Karate Combat’s Bas Rutten: Michael Chandler’s stoppage of Tony Ferguson could be ‘Knockout of the Year’

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Former UFC heavyweight champion and Karate Combat commentator Bas Rutten arrived a bit too early to mix up his martial arts as carefully as he wanted. At his peak, stopping the wrestler was a very good start.

These days, Rutten looks at the myriad techniques of his primary art of Kyokushin Karate and can’t help but feel proud of the home they’ve found in modern combat. Whether in the octagon or in Karate Combat’s hybrid punching competition, they have become part of the game because they are effective.

“These guys hone their techniques over and over again,” Rutten, who calls the action on Karate Combat Season 4 which debuts online Saturday, told MMA Fighting. “In MMA and kickboxing, it’s all about how hard we can hit because we want to knock people out. They have these faster kicks, and now all of these faster kicks have full contact, and it looks really good.

Rutten has always had a good eye for punching technique setups, but even he was surprised by the work of Michael Chandler, who became the latest UFC fighter to viciously end a fight via front kick. when he grabbed Tony Ferguson in the jaw at UFC 274.

Just looking at the footage of the fight, Rutten said, “Boy, so you can really tell the impact. It was wonderful. This could be the ‘Knockout of the Year’ – per leg.

It is extremely difficult to pull off such a technique in a high-level fight. However, your chances improve if your opponent has not experienced a particular setup. Ferguson may have been as aware of his surroundings as other opponents, Rutten said, but if he hadn’t suffered that particular front kick attack, he might not have known what to look for.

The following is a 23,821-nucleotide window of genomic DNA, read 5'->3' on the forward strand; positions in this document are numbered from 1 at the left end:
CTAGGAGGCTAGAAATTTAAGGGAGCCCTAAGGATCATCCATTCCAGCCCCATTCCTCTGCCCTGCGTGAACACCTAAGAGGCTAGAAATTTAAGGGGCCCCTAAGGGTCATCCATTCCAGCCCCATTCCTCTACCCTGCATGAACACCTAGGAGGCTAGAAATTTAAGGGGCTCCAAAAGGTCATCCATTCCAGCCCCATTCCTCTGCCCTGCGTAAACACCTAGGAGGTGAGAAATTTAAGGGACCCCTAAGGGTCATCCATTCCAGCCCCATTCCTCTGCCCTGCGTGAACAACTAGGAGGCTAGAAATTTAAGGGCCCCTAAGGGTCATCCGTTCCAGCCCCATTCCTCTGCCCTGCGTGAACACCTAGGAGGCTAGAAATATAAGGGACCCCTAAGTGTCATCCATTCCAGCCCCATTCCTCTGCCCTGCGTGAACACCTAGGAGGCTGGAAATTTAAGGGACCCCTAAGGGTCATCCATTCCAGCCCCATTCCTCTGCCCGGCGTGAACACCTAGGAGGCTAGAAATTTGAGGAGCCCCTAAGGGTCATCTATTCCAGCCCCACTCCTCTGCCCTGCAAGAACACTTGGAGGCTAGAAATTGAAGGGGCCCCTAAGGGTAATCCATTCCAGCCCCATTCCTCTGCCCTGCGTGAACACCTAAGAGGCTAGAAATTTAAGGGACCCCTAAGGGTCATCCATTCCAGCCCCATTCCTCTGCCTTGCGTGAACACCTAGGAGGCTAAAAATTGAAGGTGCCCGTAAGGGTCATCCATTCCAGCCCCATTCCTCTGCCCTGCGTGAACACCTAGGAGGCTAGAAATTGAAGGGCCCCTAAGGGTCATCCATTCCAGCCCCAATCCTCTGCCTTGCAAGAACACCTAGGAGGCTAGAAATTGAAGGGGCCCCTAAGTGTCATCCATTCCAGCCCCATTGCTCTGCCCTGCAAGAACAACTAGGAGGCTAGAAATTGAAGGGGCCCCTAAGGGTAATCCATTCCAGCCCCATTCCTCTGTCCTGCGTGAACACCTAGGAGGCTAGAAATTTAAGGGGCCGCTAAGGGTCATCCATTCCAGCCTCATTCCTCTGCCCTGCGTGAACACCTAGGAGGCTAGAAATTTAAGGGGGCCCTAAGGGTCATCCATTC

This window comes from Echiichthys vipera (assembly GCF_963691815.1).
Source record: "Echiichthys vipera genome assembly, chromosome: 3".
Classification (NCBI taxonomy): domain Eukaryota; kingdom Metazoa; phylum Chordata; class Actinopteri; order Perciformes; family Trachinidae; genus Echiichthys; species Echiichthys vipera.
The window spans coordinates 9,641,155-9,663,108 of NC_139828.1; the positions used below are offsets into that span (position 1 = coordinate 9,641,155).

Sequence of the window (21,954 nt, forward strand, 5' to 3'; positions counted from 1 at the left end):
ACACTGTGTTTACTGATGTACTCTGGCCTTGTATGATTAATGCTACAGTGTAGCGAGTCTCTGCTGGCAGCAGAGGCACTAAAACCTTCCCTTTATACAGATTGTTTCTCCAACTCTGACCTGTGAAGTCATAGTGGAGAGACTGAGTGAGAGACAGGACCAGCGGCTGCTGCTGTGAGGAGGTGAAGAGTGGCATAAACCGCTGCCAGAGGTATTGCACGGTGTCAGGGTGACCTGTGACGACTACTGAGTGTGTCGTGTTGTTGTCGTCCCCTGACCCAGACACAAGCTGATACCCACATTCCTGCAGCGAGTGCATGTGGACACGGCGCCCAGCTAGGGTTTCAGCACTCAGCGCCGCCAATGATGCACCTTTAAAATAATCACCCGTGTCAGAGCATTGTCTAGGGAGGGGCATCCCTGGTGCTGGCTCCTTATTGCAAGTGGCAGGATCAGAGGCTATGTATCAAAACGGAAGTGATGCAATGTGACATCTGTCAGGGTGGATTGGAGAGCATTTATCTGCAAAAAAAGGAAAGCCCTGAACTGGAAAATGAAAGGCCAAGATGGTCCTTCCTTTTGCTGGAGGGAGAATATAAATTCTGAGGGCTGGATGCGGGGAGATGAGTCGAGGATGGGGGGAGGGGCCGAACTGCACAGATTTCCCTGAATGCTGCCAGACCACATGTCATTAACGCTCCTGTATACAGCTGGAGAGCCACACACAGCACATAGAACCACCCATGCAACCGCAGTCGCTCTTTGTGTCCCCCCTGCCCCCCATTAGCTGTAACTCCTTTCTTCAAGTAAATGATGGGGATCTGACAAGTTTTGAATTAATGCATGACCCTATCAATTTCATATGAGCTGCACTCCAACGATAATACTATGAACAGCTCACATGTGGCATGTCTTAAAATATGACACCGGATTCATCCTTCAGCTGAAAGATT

“If it doesn’t happen to you in practice, the chances of you getting caught if someone worked on it for the fight are extremely high,” he said. “If someone in practice throws front kicks to the face, you start measuring the leg automatically.”

Rutten said when he started training in the United States for sparring, he worked with a Krav Maga specialist who was in full contact in the gym. No target was out of bounds, including the groin.

“When I first picked him up he was training with kicking the balls,” Rutten recalled. “I was like, ‘Whoa, that’s mean stuff.’ But then you realize, because you’re kicking the balls, you automatically read the length of the opponent’s leg between him and your cajones, and no one got kicked in the balls. balls.

In other words, if you are guaranteed to suffer for lack of preparation, you will ensure that you are not mistaken.

There is, of course, some random luck when you’re in a sanctioned MMA fight, and no fighter can be completely prepared for everything every moment. It’s part of the job hazard, and why fascinating moments like the one seen at UFC 274 come out of nowhere.

Rutten said he helped the nose of cauliflower Frank Shamrock by shocking him with a front kick down the middle during a fight at Pancrase. Decades later, his fellow former UFC champion was talking about it to a makeup artist as they prepared for a TV interview.

Rutten, along with Georges St-Pierre and Stephen Thompson, are among the most decorated representatives of karate to have crossed the cage. They bring a bit of that perspective to every Karate Combat call – and they can see when a fighter is plotting something big.

“If you create a setup, whether it’s a strike or a ground fight, there’s a good chance you’ll catch someone, even if it’s a high-level black belt” , Rutten said. “Of course, you’ll only catch it once. But once is enough to win a fight.

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